The Colorado River snakes through Canyonlands, making it a fantastic alternative to the nearby Grand Canyon for rafting trips. “The Grand Canyon rafting tours are hard because they’re crowded, booked up for years, but you can get just as stunning views in Canyonlands [and] with fewer people,” Aynbinder says.
You can visit and camp in Canyonlands on your own, but you’ll get more access if you go with a tour, like those organized by Excursionist, which can bring you to hard-to-access parts of the park by jeep.
Alternatively, the luxury glampsite Under Canvas Moab (from $300 per night, expedia.com) sits right between Arches and Canyonlands and can help organize tours—whether it’s a 4×4 excursion or canyoneering—in either park.
Pinnacles National Park – California
With nine national parks, California has more than any other state. However, Pinnacles National Park—located roughly two hours south of San Francisco—gets far less attention (and far fewer visitors) than its iconic neighbors. Nonetheless, it’s home to a striking and unique landscape of rock spires and caves formed by volcanic eruptions just as worthy of exploring as the vast deserts of Joshua Tree and dunes of Death Valley.
Not surprisingly, the unique rock formations throughout the park make Pinnacles a popular destination for climbers, especially in cooler months. For those who prefer to stay grounded, there are still miles of trails that will take hikers past the formations, through lava tunnels, and to the top of mountain peaks for scenic vistas. If you only have one day, check out the Condor Gulch to High Peaks Loop trail, a challenging, 5- to 6-mile loop through the heart of the Pinnacles rock formations.
If you want to spend the night, your best option is to book a site at the Pinnacles Campground on the east side of the park. Hotels and Airbnbs near the park are otherwise sparse, but it’s a relatively easy day trip from Monterey, Carmel Valley, or San Jose. Just be sure to choose your route carefully—the east and west entrances of the park connect by trail, not road, and you can’t drive through the park to reach the other access point.
Grand Teton National Park – Wyoming
Yellowstone’s just down the road and gets all the love: Hundreds of thousands more tourists hit old Faithful than the Tetons each year. Let ’em have their smelly geysers. Because trekking the dramatic peaks of the Tetons — which tower 7,000 feet above the valley floor — is where it’s really at. Take on a difficult but non-technical climb like Static Peak (11,303’) or dive in and conquer one of America’s most iconic summits, the Grand Teton (13,770’), a tough, technical, and unforgettable two-day climb.
Lodging options include the Jackson Lake Lodge with a central location in the heart of Grand Teton. Jenny Lake Lodge offers a rustic yet elegant lodging option that is great for couples, families, and friends seeking a secluded experience. Colter Bay Village has authentic homestead log cabins, tent cabins, campsites, and an RV park. Within walking distance of your accommodation you’ll find Jackson Lake, horseback riding, boat rentals, lake cruises, hiking trails, picnic areas, ranger programs, and a variety of onsite services.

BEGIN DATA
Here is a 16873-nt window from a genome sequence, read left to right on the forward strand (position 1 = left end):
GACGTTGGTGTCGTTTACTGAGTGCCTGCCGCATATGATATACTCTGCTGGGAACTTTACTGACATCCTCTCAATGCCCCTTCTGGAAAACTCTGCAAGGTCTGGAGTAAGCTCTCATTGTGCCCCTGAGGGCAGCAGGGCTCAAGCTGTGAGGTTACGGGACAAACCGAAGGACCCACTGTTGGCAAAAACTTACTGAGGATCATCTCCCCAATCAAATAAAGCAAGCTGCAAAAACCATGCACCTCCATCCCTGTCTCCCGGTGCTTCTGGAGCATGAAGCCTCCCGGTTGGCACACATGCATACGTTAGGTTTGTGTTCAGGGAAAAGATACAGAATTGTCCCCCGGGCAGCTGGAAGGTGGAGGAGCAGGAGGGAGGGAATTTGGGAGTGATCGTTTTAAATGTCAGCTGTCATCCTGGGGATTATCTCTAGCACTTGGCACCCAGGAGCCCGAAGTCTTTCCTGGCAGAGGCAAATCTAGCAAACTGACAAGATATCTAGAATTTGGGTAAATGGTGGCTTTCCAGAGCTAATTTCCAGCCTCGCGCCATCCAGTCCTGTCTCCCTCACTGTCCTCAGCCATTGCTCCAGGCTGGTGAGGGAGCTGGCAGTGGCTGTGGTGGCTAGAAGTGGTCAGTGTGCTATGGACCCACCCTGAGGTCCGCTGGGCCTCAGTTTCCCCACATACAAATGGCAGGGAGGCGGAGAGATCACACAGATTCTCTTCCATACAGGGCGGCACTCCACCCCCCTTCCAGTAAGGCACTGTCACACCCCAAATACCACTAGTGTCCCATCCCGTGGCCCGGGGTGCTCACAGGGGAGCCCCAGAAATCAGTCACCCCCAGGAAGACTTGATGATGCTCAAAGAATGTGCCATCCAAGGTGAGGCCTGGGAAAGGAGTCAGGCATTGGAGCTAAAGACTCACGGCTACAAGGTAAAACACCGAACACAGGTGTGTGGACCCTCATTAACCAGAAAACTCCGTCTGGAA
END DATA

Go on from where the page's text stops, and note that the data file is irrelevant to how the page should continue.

Theodore Roosevelt National Park – North Dakota
North Dakota, in many respects, is a vastly misunderstood state, especially when it comes to its geography. This vast, sprawling National Park is the antithesis of the flat, rolling grassland you expect when you think of the state. This is where the Badlands start cutting into the landscape, carving sharp rock faces and hypnotic hoodoos into the countryside. It’s where the night sky alternates between panoramic star show and explosive thunderstorms. Buffalo and wild horses roam with abandon among its river valleys and painted hills. The rangers still say “you betcha” though, because some things about North Dakota are correctly understood.
For those wanting to sleep under the starts, the park has two campgrounds: Cottwonwood Campground and Juniper Campground. There are also a variety of traditional hotels near the park, or plenty of options to rent a house in nearby communities.
Great Basin National Park – Nevada
Next time you’re in Vegas, pack a tent, add a few days to your trip, and head four hours up the highway to Great Basin. You’ll be trading the neon lights of Sin City for the hyper-real glow of the Milky Way. To see the stars, stay at the Wheeler Peak campground (at nearly 10,000 feet, you’ll feel the elevation), and in the morning take the summit (13,065 ft.) a completely do-able trek even if you partied hard back in LV. Take things underground with a ranger-guided tour of the Lehman Caves (the only way you’re allowed inside). After dark, take advantage of those light pollution-free skies with one of the ranger-led astronomy programs.
The park offers various options for camping with one campground remaining open year-round, or various public lands and private campgrounds as alternative lodging sites if the campgrounds are full. There are also lots of house and cabin rental options on Airbnb for those interested.